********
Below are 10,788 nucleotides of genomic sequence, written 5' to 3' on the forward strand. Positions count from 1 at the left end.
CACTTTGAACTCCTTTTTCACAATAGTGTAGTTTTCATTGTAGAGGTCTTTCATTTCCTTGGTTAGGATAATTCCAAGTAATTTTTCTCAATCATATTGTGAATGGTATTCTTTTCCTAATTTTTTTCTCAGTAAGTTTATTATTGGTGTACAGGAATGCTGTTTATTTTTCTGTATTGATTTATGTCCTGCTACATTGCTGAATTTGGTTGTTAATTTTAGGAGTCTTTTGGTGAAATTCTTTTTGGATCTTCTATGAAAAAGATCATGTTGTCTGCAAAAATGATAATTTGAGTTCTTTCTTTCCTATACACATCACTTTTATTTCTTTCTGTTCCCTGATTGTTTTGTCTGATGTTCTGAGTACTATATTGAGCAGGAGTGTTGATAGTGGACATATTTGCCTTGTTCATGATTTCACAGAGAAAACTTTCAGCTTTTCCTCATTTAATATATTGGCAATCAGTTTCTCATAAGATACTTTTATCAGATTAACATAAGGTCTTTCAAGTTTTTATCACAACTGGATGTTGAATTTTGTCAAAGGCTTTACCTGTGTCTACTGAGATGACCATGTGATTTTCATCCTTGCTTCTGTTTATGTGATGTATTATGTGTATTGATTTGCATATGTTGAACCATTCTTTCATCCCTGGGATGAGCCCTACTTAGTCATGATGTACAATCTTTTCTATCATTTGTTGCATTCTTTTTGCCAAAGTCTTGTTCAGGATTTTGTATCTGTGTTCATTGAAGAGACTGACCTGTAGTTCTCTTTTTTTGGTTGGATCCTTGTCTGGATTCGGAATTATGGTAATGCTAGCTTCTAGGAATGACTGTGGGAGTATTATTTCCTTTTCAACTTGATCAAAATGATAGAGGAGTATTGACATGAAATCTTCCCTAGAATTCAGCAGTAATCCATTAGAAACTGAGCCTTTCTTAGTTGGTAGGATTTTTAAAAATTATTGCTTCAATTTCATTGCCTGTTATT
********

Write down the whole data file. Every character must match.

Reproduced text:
Below are 10,788 nucleotides of genomic sequence, written 5' to 3' on the forward strand. Positions count from 1 at the left end.
CACTTTGAACTCCTTTTTCACAATAGTGTAGTTTTCATTGTAGAGGTCTTTCATTTCCTTGGTTAGGATAATTCCAAGTAATTTTTCTCAATCATATTGTGAATGGTATTCTTTTCCTAATTTTTTTCTCAGTAAGTTTATTATTGGTGTACAGGAATGCTGTTTATTTTTCTGTATTGATTTATGTCCTGCTACATTGCTGAATTTGGTTGTTAATTTTAGGAGTCTTTTGGTGAAATTCTTTTTGGATCTTCTATGAAAAAGATCATGTTGTCTGCAAAAATGATAATTTGAGTTCTTTCTTTCCTATACACATCACTTTTATTTCTTTCTGTTCCCTGATTGTTTTGTCTGATGTTCTGAGTACTATATTGAGCAGGAGTGTTGATAGTGGACATATTTGCCTTGTTCATGATTTCACAGAGAAAACTTTCAGCTTTTCCTCATTTAATATATTGGCAATCAGTTTCTCATAAGATACTTTTATCAGATTAACATAAGGTCTTTCAAGTTTTTATCACAACTGGATGTTGAATTTTGTCAAAGGCTTTACCTGTGTCTACTGAGATGACCATGTGATTTTCATCCTTGCTTCTGTTTATGTGATGTATTATGTGTATTGATTTGCATATGTTGAACCATTCTTTCATCCCTGGGATGAGCCCTACTTAGTCATGATGTACAATCTTTTCTATCATTTGTTGCATTCTTTTTGCCAAAGTCTTGTTCAGGATTTTGTATCTGTGTTCATTGAAGAGACTGACCTGTAGTTCTCTTTTTTTGGTTGGATCCTTGTCTGGATTCGGAATTATGGTAATGCTAGCTTCTAGGAATGACTGTGGGAGTATTATTTCCTTTTCAACTTGATCAAAATGATAGAGGAGTATTGACATGAAATCTTCCCTAGAATTCAGCAGTAATCCATTAGAAACTGAGCCTTTCTTAGTTGGTAGGATTTTTAAAAATTATTGCTTCAATTTCATTGCCTGTTATT